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In the discussion about school curriculum and current efforts by political conservatives to change not just what gets taught but also what books are allowed to be available in school libraries, the question keeps getting raised about "teaching the other side" in a much broader intellectual sense (beyond the whole Democrats versus Republicans angle).

Many people of the political center, left, and right alike have the general understanding that it's good and proper for schools to present an admittedly slanted view of history in which the U.S. armed forces are "the good guys" and oppositional forces such as the Confederates, the Kaiserreich, the Nazis, et al are "the bad guys". U.S. troops are presented in a manner often that describes them in positive terms as courageous individuals sacrificing for the greater good of promoting democracy and liberty. Enemies on the battlefield are often depicted negatively, with emphasis put on war crimes and other such acts. Both Democrats and Republicans have taken this viewpoint.

Critics of the American idealism approach have frequently brought up the case of adversaries such as the Confederacy and asserted that the demonizations aren't justified. Multiple Confederate leaders are said to have displayed significant intellectual talent and physical courage. Slavery is said to have been not as bad as commonly understood. The same applies to World War I and World War II: perhaps revisionist history has a point in saying that American children need to learn more about the positive aspects of those fought by U.S. troops, with those killing American soldiers admittedly having their own understandings of what freedom means.

Do you think that U.S. schools should work to maintain a kind of detached objectivity when discussing conflicts against the Confederates, the Kaiserreich, the Nazis, and others? How important is the perspective of those fighting against Americans? Or is it proper in terms of promoting democracy and liberty among the younger generations to teach a morally idealistic, liberation-minded view of history where "bad guys" and "good guys" exist? Can those taking up arms in defense of the Holocaust or of slavery really be said to have points of view worth delving that much into, risking muddling the ethical waters in instructing the young about right and wrong?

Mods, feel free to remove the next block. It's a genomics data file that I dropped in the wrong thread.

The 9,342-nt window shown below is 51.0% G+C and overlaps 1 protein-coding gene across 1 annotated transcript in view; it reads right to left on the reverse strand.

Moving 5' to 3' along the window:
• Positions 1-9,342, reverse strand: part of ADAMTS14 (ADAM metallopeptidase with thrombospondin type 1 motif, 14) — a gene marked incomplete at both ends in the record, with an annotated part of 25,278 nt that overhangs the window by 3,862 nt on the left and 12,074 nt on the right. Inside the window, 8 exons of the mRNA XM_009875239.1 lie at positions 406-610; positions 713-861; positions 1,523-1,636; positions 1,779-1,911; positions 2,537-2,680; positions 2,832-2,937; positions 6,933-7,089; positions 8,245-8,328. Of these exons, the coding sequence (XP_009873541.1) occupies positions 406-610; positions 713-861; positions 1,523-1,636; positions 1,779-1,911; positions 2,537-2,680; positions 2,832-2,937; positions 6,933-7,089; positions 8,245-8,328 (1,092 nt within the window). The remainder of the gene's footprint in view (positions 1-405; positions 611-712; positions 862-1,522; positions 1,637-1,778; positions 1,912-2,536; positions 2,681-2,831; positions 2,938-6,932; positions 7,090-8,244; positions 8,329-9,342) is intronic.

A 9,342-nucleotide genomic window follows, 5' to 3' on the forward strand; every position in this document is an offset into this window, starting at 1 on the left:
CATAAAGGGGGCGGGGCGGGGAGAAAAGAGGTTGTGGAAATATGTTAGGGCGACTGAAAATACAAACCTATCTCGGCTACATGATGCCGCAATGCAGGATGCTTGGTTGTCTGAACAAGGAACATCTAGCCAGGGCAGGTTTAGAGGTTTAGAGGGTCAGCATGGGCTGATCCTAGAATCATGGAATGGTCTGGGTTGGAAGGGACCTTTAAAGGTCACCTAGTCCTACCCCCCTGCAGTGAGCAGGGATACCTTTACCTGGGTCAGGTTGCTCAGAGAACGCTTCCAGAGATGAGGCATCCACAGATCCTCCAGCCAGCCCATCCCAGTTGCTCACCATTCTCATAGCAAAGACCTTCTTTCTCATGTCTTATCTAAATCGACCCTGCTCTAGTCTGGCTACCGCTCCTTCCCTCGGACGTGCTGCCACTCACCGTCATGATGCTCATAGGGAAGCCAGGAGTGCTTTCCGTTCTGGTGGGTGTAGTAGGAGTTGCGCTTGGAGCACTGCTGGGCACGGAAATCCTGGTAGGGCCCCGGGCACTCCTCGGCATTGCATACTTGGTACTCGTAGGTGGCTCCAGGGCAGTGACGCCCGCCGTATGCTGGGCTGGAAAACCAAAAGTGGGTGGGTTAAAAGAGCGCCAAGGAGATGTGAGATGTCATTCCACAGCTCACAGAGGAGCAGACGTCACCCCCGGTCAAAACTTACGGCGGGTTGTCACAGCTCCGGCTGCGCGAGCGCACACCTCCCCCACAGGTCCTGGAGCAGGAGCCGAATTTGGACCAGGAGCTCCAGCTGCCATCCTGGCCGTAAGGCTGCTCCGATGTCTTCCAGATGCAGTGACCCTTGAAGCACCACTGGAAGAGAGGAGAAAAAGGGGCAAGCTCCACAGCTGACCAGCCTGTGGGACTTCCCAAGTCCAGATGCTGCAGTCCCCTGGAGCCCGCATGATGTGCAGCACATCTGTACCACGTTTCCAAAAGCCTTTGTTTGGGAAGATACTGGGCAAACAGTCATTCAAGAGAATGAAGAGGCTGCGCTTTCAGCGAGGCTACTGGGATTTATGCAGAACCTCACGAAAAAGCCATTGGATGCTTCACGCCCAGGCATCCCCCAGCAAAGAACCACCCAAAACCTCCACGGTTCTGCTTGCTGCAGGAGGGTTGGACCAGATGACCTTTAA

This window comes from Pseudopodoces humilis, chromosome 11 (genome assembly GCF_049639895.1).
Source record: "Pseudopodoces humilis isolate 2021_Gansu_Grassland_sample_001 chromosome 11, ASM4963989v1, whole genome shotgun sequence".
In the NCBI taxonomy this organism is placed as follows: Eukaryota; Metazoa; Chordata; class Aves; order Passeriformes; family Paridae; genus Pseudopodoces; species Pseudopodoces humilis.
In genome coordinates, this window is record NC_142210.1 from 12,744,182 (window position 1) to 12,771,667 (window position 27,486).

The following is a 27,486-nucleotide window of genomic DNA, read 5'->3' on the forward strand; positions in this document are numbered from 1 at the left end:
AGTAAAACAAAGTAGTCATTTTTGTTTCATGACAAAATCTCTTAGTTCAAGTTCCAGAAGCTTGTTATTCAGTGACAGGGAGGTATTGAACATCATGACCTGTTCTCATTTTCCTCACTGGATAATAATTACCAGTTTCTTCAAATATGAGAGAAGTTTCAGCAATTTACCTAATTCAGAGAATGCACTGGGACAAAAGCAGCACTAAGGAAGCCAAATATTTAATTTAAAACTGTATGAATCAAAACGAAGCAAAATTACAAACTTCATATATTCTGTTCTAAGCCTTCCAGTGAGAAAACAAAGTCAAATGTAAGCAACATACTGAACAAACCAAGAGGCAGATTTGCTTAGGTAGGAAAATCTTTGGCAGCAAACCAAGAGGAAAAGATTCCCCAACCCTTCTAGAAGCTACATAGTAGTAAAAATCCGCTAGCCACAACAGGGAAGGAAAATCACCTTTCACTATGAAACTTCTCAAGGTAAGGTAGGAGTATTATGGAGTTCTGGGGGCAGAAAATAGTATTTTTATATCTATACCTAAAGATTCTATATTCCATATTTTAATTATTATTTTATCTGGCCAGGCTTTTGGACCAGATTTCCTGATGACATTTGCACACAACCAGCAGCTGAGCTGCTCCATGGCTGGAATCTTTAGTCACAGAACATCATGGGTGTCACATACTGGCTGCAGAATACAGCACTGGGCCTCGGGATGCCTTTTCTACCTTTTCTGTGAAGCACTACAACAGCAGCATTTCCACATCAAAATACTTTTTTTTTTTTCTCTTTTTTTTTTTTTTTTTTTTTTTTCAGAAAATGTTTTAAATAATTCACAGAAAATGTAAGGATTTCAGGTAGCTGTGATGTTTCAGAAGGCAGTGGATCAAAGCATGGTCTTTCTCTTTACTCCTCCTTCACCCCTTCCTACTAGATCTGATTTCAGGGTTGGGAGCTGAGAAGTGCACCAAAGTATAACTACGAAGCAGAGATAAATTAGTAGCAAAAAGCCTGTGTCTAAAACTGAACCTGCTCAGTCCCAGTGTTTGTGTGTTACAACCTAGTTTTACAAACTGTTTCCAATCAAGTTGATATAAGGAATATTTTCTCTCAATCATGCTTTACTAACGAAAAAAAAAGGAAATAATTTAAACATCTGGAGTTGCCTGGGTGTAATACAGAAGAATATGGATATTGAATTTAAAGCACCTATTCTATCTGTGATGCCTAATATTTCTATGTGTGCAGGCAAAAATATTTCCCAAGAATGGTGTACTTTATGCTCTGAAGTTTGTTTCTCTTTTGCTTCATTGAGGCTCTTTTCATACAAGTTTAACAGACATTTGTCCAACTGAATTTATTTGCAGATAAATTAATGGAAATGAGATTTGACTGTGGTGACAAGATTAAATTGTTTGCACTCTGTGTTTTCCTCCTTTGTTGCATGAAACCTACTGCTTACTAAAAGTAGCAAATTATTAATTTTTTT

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Schools should be teaching facts, not making moral judgements to begin with.
Nobody ought be taught to be the "good guys" or the "bad guys".
The facts are more than enough


Yes, many instances of slavery are such that analyzing it now the conditions seem to be like active torture to the point that death might be preferable, the case of mining that you brought up being a good one.


The founding Americans of the south were often passionate about the subjugation of the black race to white masters.  Notable people were careful that the new government did not obstruct the practice of slavery in any serious way.


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Bucking a trend of bigotry, discrimination, and prejudice going back over a hundred years, in my opinion, a posse of white men who lynched an innocent black man for traveling in the wrong neighborhood and thus being considered a dangerous criminal have been found guilty in Georgia. The deceased's name was Ahmaud Arbery. He died in February 2020. His life mattered.

It's not only a devastating defeat for the American conservative movement that demonized that innocent black man and his defenders just as they've demonized black victim after black victim in the past, in my view, but it's also a victory for both the Arbery family and the Black Lives Matter movement, clearly. I'll happily go beyond that and say that when it comes to the terminal cancer patient that is America, a country stuck in the midst of twenty years of sharp decline with no sign of that stopping, this represents a kind of eye in the hurricane of hatred to me. For once, democracy won. Freedom won. Justice won. Liberty won. The underdog with the world stacked against him whipped the odds in true Hollywood miracle fashion. That's my take.

A detailed article going through the entire case is here: https://www.cbsnews.com/news/wanda-cooper-jones-ahmaud-arbery-murder-justice-48-hours/

What are your thoughts? Do you agree with my take? Do you disagree? Do you sympathize with the defense being mounted that the killers were only acting in self-defense and that they've been railroaded in some fashion? Perhaps the men found guilty deserve light sentences? Or long ones? And what does this mean for future cases in the endless, waterfall-like flow of American situations in which white men claim to have killed minorities in self-defense?
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Given the time of day will likely be a bit until it's deleted or locked.


>I wish beyond words that you weren't such a brainless partisan ideologue who can't see reality outside of your bubble. God. What can one say?

So the whole thread was pretty questionable, but this is very obviously out of line.


>Personally, I'm of the stance there shouldn't be a 'hate crime' standard, as murder is murder. But I also feel the same for terrorism
I tend to agree, especially when it is used to cirumvent the rule against double jeopardy by letting both the federal government and  a state government prosecute someone for the same acts.

 No.10216[Reply][Last 50 Posts]

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I feel that this is a victory for the presumption of innocence and self-defense rights!  Do you agree?  [Edited in response to >>10217]

Edited to add (in response to >>10217): In this thread, please feel free to discuss:
(1) The Rittenhouse trial